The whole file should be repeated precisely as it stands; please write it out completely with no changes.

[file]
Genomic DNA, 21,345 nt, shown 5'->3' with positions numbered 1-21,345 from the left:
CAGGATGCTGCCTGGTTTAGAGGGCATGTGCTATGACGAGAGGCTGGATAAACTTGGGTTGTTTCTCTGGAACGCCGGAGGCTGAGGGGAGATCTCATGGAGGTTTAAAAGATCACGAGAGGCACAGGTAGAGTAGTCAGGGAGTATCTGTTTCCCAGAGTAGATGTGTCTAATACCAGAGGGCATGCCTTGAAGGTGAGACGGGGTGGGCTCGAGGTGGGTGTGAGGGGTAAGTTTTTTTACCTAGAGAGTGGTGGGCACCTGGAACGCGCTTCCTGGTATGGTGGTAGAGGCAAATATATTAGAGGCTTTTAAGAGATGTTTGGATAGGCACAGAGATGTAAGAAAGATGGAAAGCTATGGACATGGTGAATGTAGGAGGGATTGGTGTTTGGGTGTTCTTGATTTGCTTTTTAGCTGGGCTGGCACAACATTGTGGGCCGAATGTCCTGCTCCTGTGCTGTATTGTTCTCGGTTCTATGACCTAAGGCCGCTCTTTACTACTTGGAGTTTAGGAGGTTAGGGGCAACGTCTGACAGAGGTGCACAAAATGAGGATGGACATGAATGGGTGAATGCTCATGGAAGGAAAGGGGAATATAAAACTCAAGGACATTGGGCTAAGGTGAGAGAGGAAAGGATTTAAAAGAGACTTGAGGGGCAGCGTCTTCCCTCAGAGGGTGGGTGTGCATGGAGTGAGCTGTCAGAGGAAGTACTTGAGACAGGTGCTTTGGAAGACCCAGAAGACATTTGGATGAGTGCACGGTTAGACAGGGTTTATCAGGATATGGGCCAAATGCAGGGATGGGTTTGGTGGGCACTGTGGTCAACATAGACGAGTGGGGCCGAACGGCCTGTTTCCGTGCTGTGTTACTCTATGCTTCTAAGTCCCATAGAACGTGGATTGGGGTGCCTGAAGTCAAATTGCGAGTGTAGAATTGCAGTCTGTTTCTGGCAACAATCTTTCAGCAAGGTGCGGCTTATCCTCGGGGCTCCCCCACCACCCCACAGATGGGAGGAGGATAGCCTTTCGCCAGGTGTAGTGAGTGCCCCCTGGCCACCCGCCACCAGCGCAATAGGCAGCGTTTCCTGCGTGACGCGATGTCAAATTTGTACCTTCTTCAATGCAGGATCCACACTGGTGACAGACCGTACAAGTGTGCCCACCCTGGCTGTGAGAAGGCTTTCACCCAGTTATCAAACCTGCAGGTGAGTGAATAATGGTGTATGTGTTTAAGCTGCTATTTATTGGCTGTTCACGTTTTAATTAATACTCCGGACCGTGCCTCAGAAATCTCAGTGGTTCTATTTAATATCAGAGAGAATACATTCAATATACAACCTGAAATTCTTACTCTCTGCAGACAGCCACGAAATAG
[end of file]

Genomic DNA, 21,345 nt, shown 5'->3' with positions numbered 1-21,345 from the left:
CAGGATGCTGCCTGGTTTAGAGGGCATGTGCTATGACGAGAGGCTGGATAAACTTGGGTTGTTTCTCTGGAACGCCGGAGGCTGAGGGGAGATCTCATGGAGGTTTAAAAGATCACGAGAGGCACAGGTAGAGTAGTCAGGGAGTATCTGTTTCCCAGAGTAGATGTGTCTAATACCAGAGGGCATGCCTTGAAGGTGAGACGGGGTGGGCTCGAGGTGGGTGTGAGGGGTAAGTTTTTTTACCTAGAGAGTGGTGGGCACCTGGAACGCGCTTCCTGGTATGGTGGTAGAGGCAAATATATTAGAGGCTTTTAAGAGATGTTTGGATAGGCACAGAGATGTAAGAAAGATGGAAAGCTATGGACATGGTGAATGTAGGAGGGATTGGTGTTTGGGTGTTCTTGATTTGCTTTTTAGCTGGGCTGGCACAACATTGTGGGCCGAATGTCCTGCTCCTGTGCTGTATTGTTCTCGGTTCTATGACCTAAGGCCGCTCTTTACTACTTGGAGTTTAGGAGGTTAGGGGCAACGTCTGACAGAGGTGCACAAAATGAGGATGGACATGAATGGGTGAATGCTCATGGAAGGAAAGGGGAATATAAAACTCAAGGACATTGGGCTAAGGTGAGAGAGGAAAGGATTTAAAAGAGACTTGAGGGGCAGCGTCTTCCCTCAGAGGGTGGGTGTGCATGGAGTGAGCTGTCAGAGGAAGTACTTGAGACAGGTGCTTTGGAAGACCCAGAAGACATTTGGATGAGTGCACGGTTAGACAGGGTTTATCAGGATATGGGCCAAATGCAGGGATGGGTTTGGTGGGCACTGTGGTCAACATAGACGAGTGGGGCCGAACGGCCTGTTTCCGTGCTGTGTTACTCTATGCTTCTAAGTCCCATAGAACGTGGATTGGGGTGCCTGAAGTCAAATTGCGAGTGTAGAATTGCAGTCTGTTTCTGGCAACAATCTTTCAGCAAGGTGCGGCTTATCCTCGGGGCTCCCCCACCACCCCACAGATGGGAGGAGGATAGCCTTTCGCCAGGTGTAGTGAGTGCCCCCTGGCCACCCGCCACCAGCGCAATAGGCAGCGTTTCCTGCGTGACGCGATGTCAAATTTGTACCTTCTTCAATGCAGGATCCACACTGGTGACAGACCGTACAAGTGTGCCCACCCTGGCTGTGAGAAGGCTTTCACCCAGTTATCAAACCTGCAGGTGAGTGAATAATGGTGTATGTGTTTAAGCTGCTATTTATTGGCTGTTCACGTTTTAATTAATACTCCGGACCGTGCCTCAGAAATCTCAGTGGTTCTATTTAATATCAGAGAGAATACATTCAATATACAACCTGAAATTCTTACTCTCTGCAGACAGCCACGAAATAG